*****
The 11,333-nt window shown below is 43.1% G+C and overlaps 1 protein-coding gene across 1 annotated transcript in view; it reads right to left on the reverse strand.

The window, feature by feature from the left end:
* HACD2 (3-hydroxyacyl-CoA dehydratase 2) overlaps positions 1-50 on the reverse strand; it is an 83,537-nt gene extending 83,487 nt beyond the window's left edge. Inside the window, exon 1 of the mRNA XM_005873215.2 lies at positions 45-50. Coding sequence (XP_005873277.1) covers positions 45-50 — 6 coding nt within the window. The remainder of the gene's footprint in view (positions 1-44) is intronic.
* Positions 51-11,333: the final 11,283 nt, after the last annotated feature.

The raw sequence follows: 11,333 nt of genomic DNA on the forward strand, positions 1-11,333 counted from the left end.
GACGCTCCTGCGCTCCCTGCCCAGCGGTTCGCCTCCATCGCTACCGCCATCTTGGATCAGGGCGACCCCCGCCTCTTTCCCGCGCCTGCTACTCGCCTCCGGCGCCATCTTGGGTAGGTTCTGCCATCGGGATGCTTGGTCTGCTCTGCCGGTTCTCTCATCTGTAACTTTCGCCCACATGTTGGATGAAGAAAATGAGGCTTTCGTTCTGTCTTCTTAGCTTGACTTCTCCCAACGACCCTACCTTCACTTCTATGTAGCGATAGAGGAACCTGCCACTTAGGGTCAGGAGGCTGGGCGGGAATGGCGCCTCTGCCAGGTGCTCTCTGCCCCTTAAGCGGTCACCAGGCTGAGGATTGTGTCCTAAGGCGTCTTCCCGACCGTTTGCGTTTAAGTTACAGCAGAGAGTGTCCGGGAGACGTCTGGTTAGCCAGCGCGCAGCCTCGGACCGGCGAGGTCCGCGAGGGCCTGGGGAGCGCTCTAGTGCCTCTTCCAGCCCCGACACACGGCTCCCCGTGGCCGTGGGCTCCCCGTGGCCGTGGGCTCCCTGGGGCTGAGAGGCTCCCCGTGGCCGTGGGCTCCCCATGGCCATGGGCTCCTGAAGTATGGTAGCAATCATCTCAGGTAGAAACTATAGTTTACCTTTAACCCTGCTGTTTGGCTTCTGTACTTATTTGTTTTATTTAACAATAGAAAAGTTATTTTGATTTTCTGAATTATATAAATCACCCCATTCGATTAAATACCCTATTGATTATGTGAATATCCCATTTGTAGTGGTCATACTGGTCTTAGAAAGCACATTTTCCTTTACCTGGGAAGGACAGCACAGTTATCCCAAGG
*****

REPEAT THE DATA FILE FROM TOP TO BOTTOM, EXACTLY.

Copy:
The 11,333-nt window shown below is 43.1% G+C and overlaps 1 protein-coding gene across 1 annotated transcript in view; it reads right to left on the reverse strand.

The window, feature by feature from the left end:
* HACD2 (3-hydroxyacyl-CoA dehydratase 2) overlaps positions 1-50 on the reverse strand; it is an 83,537-nt gene extending 83,487 nt beyond the window's left edge. Inside the window, exon 1 of the mRNA XM_005873215.2 lies at positions 45-50. Coding sequence (XP_005873277.1) covers positions 45-50 — 6 coding nt within the window. The remainder of the gene's footprint in view (positions 1-44) is intronic.
* Positions 51-11,333: the final 11,283 nt, after the last annotated feature.

The raw sequence follows: 11,333 nt of genomic DNA on the forward strand, positions 1-11,333 counted from the left end.
GACGCTCCTGCGCTCCCTGCCCAGCGGTTCGCCTCCATCGCTACCGCCATCTTGGATCAGGGCGACCCCCGCCTCTTTCCCGCGCCTGCTACTCGCCTCCGGCGCCATCTTGGGTAGGTTCTGCCATCGGGATGCTTGGTCTGCTCTGCCGGTTCTCTCATCTGTAACTTTCGCCCACATGTTGGATGAAGAAAATGAGGCTTTCGTTCTGTCTTCTTAGCTTGACTTCTCCCAACGACCCTACCTTCACTTCTATGTAGCGATAGAGGAACCTGCCACTTAGGGTCAGGAGGCTGGGCGGGAATGGCGCCTCTGCCAGGTGCTCTCTGCCCCTTAAGCGGTCACCAGGCTGAGGATTGTGTCCTAAGGCGTCTTCCCGACCGTTTGCGTTTAAGTTACAGCAGAGAGTGTCCGGGAGACGTCTGGTTAGCCAGCGCGCAGCCTCGGACCGGCGAGGTCCGCGAGGGCCTGGGGAGCGCTCTAGTGCCTCTTCCAGCCCCGACACACGGCTCCCCGTGGCCGTGGGCTCCCCGTGGCCGTGGGCTCCCTGGGGCTGAGAGGCTCCCCGTGGCCGTGGGCTCCCCATGGCCATGGGCTCCTGAAGTATGGTAGCAATCATCTCAGGTAGAAACTATAGTTTACCTTTAACCCTGCTGTTTGGCTTCTGTACTTATTTGTTTTATTTAACAATAGAAAAGTTATTTTGATTTTCTGAATTATATAAATCACCCCATTCGATTAAATACCCTATTGATTATGTGAATATCCCATTTGTAGTGGTCATACTGGTCTTAGAAAGCACATTTTCCTTTACCTGGGAAGGACAGCACAGTTATCCCAAGG